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Pemoline and urinary excretion of catecholamines and indoleamines in children with attention deficit disorder
Am J Psychiatry 1986;143:359-362.
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Abstract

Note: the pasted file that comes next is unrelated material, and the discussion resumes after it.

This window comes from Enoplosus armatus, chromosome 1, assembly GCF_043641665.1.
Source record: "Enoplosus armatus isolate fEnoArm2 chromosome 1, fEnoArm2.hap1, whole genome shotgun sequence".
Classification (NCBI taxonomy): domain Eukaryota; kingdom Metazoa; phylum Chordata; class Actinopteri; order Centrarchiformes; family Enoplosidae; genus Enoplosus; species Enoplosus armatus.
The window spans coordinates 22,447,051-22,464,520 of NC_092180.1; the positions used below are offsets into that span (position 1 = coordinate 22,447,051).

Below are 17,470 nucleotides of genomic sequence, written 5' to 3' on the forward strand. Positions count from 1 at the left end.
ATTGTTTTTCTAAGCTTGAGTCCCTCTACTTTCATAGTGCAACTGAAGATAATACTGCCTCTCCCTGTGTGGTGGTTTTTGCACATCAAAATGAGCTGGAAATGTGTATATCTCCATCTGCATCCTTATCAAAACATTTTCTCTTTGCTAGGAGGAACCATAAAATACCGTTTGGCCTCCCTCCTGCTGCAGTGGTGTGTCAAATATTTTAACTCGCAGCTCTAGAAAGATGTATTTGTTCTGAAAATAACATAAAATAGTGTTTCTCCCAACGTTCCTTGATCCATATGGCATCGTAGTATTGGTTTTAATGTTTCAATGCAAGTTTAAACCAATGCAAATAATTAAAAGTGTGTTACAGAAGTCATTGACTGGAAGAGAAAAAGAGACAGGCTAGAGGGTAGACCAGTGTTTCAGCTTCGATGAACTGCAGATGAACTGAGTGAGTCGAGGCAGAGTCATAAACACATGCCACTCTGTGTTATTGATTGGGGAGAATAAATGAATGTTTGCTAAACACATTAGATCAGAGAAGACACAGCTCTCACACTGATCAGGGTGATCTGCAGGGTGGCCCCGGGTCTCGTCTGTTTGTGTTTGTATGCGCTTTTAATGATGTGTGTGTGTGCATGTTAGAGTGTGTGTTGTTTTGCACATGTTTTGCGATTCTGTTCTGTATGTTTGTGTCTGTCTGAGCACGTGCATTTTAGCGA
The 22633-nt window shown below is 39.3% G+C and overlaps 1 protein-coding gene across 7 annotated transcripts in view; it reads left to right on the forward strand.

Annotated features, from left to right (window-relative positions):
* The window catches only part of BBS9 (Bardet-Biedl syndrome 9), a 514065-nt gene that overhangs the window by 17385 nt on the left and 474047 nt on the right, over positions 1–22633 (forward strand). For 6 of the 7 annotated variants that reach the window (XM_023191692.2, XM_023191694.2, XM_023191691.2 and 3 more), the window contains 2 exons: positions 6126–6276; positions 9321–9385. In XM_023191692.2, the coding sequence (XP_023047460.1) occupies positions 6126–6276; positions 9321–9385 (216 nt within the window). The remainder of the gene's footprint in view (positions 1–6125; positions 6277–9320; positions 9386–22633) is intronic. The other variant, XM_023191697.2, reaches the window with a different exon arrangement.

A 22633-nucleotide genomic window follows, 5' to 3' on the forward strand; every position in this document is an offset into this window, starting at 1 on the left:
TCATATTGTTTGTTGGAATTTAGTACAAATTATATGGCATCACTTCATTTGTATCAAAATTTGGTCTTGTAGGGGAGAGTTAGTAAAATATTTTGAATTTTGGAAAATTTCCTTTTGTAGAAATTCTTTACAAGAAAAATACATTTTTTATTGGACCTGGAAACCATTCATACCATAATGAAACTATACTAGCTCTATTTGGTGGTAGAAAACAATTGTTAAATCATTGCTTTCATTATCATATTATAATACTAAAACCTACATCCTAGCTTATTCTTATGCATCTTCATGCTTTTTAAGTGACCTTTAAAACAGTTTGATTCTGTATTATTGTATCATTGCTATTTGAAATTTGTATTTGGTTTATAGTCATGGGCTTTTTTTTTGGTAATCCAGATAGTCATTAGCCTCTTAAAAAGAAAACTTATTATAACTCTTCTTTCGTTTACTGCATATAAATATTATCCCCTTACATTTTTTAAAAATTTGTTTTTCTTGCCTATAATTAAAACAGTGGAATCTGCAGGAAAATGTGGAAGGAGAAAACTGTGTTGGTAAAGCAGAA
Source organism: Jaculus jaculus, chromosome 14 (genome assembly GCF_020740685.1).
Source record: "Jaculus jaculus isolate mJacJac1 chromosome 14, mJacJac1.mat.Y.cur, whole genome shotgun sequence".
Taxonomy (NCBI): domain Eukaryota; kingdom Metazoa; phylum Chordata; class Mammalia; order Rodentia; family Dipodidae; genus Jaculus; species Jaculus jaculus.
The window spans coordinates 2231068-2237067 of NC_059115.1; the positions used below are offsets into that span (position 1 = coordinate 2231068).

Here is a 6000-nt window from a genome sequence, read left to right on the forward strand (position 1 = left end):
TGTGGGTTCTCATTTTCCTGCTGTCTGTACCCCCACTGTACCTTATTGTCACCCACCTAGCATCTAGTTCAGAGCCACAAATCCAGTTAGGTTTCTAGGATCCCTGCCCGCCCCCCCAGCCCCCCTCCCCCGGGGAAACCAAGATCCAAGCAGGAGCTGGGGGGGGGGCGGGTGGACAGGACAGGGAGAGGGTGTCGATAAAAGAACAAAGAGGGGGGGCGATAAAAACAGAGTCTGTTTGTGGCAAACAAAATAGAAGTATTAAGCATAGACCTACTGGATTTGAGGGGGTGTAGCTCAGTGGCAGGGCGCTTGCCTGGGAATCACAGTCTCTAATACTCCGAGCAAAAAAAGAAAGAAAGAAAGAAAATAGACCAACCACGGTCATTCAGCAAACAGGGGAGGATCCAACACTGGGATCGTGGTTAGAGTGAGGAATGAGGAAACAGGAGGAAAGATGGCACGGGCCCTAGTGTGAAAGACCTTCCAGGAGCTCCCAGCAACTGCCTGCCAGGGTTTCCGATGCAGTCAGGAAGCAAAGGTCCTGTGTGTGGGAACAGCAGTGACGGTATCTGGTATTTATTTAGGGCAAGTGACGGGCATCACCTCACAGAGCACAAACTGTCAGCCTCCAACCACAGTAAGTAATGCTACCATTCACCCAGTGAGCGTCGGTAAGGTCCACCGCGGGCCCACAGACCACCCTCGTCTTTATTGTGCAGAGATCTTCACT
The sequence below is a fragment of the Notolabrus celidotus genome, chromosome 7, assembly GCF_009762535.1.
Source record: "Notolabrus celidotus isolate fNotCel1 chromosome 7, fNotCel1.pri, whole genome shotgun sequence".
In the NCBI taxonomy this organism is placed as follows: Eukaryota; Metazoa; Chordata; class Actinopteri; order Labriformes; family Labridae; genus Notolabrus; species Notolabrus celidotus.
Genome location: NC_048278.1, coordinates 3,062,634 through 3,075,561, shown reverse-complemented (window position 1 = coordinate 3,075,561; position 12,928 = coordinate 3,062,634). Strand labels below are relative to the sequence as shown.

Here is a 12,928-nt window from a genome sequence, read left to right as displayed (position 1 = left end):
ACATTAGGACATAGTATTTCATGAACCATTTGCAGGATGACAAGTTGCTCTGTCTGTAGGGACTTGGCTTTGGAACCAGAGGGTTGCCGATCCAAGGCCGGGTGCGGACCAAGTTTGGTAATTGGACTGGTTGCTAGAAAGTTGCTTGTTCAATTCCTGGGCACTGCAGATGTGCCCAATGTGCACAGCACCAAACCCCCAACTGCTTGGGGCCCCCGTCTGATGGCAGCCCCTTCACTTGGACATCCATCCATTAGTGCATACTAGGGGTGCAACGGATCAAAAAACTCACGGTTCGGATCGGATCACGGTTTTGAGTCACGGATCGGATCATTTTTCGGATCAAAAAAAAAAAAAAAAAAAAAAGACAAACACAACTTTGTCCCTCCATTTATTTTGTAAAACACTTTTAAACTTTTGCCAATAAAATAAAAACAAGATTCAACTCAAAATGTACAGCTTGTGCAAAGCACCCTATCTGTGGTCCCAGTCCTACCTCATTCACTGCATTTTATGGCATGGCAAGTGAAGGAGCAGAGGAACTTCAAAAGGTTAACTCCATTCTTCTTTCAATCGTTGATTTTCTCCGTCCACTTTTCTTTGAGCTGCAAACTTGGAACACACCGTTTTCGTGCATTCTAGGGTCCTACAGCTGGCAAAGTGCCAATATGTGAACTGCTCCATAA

To test the hypothesis that any change in urinary noradrenergic excretion accompanies drug-induced improvement in attention deficit disorder with hyperactivity, the authors gave pemoline (mean dose, 2.9 mg/kg of body weight) to 11 boys with this disorder in a 4-week open trial. Pemoline administration improved behavior but did not significantly change urinary catecholamine excretion. Serotonin excretion was unchanged, but phenylethylamine (PEA) and 5- hydroxyindoleacetic acid (5-HIAA) were significantly decreased. Clinical responders and nonresponders did not differ with respect to baseline urinary monoamine excretion or change in PEA and 5-HIAA excretion.

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